Harumi Pre-flag

While searching for any news about the current state of the Harumi Flag condo complex in Tokyo’s Chuo Ward, we came across an older related article with detailed information we weren’t aware of. As we’ve written here before, Harumi Flag was originally the athletes village for the 2020 Olympics, after which the apartments were renovated into condo units, many of which had already been sold. Because of the one-year delay for the Games, people who had put down deposits and made plans to move in had to put off those plans for at least an extra year, thus causing a lot of grumbling among the buyers. 

According to a special report that appeared in July 2019 on the Min-IREN website, a consumer advocacy and social justice concern, people who already lived in the Harumi area of Chuo Ward on the waterfront had filed a lawsuit against the Tokyo prefectural government. The reporter was Nobuyuki Kitaoka, who often writes for the muckraking weekly Kinyobi, and he makes the point that the lawsuit had/has similarities to the 2017 scandal surrounding Moritomo Gakuen, the educational company that bought land in Osaka from the central government for a fraction of its assessed value, thus setting off speculation that this special deal was due to the fact that the wife of then prime minister Shinzo Abe was an honorary principal of the elementary school that Moritomo planned to build on the property. Apparently, the developers who would build the athletes village for the Olympics and then redevelop the complex into luxury condominiums also got the land at a fraction of its worth, and existing residents wanted to know why. According to Kitaoka, Moritomo paid only 20 percent of what the land it bought from the central government was worth, while the developers of Harumi Flag paid only 10 percent of the value to the Tokyo prefectural government, which owned it. Located only 3 kilometers from Ginza, the market value of the Harumi land was ¥959,000 per square meter, but Tokyo sold it to a consortium of 11 developers, including Mitsui Fudosan Residential, for only ¥97,000 per square meter. This consortium ended up paying a total of ¥12.96 billion for 133,900 square meters.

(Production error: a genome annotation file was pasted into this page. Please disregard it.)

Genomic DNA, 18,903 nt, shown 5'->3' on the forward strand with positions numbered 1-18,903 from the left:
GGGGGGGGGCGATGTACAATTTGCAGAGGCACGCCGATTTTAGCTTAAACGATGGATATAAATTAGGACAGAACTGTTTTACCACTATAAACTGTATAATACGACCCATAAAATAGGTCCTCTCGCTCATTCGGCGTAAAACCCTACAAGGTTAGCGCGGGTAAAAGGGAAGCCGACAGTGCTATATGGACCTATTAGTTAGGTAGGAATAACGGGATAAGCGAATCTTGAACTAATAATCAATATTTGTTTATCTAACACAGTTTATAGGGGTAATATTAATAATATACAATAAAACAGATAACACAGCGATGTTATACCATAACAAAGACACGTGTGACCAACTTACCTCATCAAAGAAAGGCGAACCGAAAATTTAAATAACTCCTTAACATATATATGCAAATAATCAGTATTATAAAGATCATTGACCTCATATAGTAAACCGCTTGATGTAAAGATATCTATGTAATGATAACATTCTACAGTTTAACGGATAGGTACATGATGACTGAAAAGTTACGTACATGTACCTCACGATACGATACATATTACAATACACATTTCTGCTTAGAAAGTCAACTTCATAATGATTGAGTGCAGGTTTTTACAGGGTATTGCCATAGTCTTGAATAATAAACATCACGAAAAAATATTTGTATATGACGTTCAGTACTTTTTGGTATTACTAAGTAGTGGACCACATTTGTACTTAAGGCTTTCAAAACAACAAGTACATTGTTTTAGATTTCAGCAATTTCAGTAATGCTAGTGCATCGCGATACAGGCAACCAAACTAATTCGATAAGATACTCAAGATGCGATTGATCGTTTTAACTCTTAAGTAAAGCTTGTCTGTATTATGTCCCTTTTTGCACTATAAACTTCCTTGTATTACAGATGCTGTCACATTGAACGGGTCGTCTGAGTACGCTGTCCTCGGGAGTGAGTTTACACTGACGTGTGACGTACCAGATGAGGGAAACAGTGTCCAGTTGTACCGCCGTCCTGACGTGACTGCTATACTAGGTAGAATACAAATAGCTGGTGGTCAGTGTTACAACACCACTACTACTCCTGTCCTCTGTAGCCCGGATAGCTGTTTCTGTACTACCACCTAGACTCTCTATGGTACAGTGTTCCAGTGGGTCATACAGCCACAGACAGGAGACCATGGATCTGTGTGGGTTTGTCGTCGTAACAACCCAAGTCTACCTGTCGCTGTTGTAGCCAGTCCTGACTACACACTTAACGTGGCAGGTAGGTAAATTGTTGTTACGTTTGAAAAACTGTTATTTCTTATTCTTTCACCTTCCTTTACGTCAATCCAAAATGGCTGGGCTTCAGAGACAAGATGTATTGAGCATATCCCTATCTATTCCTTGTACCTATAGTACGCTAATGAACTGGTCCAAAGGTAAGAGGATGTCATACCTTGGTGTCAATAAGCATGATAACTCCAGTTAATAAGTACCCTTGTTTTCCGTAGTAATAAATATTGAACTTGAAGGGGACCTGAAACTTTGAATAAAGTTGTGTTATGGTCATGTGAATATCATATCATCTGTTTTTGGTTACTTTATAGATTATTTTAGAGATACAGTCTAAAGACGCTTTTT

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Til death traps

One of the main themes, if not the central theme, of this blog is that Japanese homes don’t hold their value over time the way they usually do in other developed countries, and while this situation does have a silver lining in that homes are affordable to a larger cross section of people, including young families, in the long run it makes it difficult for retired people to expect much in the way of a return on the investment they made in their home, which is usually the most expensive thing they own by a huge margin. But this feature of Japanese economic life has even broader effects on the quality of life for seniors, as revealed in a June 5 article in the Nihon Keizai Shimbun.